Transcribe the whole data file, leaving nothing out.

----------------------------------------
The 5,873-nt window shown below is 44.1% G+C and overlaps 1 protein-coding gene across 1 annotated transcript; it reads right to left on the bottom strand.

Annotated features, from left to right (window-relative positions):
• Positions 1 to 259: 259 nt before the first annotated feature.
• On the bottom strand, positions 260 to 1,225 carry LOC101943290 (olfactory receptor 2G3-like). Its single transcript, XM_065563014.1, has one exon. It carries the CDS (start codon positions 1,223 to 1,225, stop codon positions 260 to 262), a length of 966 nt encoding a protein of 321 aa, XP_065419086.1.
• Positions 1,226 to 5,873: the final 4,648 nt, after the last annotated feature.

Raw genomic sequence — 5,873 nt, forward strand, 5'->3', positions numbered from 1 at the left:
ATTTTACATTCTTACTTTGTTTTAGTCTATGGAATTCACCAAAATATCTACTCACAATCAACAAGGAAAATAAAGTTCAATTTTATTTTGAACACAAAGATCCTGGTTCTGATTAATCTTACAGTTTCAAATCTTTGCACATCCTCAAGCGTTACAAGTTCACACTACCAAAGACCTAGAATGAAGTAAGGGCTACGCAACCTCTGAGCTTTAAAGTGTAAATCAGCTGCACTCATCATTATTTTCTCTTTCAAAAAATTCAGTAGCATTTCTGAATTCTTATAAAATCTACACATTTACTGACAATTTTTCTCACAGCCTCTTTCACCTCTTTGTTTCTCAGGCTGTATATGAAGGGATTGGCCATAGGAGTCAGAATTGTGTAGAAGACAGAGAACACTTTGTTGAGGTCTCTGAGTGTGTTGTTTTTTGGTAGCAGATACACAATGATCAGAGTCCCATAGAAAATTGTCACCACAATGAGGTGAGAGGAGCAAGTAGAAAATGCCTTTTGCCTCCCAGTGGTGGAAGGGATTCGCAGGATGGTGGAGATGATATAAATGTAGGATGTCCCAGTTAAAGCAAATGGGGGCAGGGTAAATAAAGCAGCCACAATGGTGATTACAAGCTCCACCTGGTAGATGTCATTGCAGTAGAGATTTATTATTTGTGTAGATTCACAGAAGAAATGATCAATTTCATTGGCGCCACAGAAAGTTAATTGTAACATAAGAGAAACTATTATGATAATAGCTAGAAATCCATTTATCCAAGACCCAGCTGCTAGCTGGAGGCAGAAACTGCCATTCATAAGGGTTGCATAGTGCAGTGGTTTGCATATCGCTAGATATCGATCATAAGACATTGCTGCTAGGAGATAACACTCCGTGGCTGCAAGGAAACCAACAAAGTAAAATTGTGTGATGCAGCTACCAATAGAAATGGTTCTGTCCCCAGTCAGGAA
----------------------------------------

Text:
The 5,873-nt window shown below is 44.1% G+C and overlaps 1 protein-coding gene across 1 annotated transcript; it reads right to left on the bottom strand.

Annotated features, from left to right (window-relative positions):
• Positions 1 to 259: 259 nt before the first annotated feature.
• On the bottom strand, positions 260 to 1,225 carry LOC101943290 (olfactory receptor 2G3-like). Its single transcript, XM_065563014.1, has one exon. It carries the CDS (start codon positions 1,223 to 1,225, stop codon positions 260 to 262), a length of 966 nt encoding a protein of 321 aa, XP_065419086.1.
• Positions 1,226 to 5,873: the final 4,648 nt, after the last annotated feature.

Raw genomic sequence — 5,873 nt, forward strand, 5'->3', positions numbered from 1 at the left:
ATTTTACATTCTTACTTTGTTTTAGTCTATGGAATTCACCAAAATATCTACTCACAATCAACAAGGAAAATAAAGTTCAATTTTATTTTGAACACAAAGATCCTGGTTCTGATTAATCTTACAGTTTCAAATCTTTGCACATCCTCAAGCGTTACAAGTTCACACTACCAAAGACCTAGAATGAAGTAAGGGCTACGCAACCTCTGAGCTTTAAAGTGTAAATCAGCTGCACTCATCATTATTTTCTCTTTCAAAAAATTCAGTAGCATTTCTGAATTCTTATAAAATCTACACATTTACTGACAATTTTTCTCACAGCCTCTTTCACCTCTTTGTTTCTCAGGCTGTATATGAAGGGATTGGCCATAGGAGTCAGAATTGTGTAGAAGACAGAGAACACTTTGTTGAGGTCTCTGAGTGTGTTGTTTTTTGGTAGCAGATACACAATGATCAGAGTCCCATAGAAAATTGTCACCACAATGAGGTGAGAGGAGCAAGTAGAAAATGCCTTTTGCCTCCCAGTGGTGGAAGGGATTCGCAGGATGGTGGAGATGATATAAATGTAGGATGTCCCAGTTAAAGCAAATGGGGGCAGGGTAAATAAAGCAGCCACAATGGTGATTACAAGCTCCACCTGGTAGATGTCATTGCAGTAGAGATTTATTATTTGTGTAGATTCACAGAAGAAATGATCAATTTCATTGGCGCCACAGAAAGTTAATTGTAACATAAGAGAAACTATTATGATAATAGCTAGAAATCCATTTATCCAAGACCCAGCTGCTAGCTGGAGGCAGAAACTGCCATTCATAAGGGTTGCATAGTGCAGTGGTTTGCATATCGCTAGATATCGATCATAAGACATTGCTGCTAGGAGATAACACTCCGTGGCTGCAAGGAAACCAACAAAGTAAAATTGTGTGATGCAGCTACCAATAGAAATGGTTCTGTCCCCAGTCAGGAA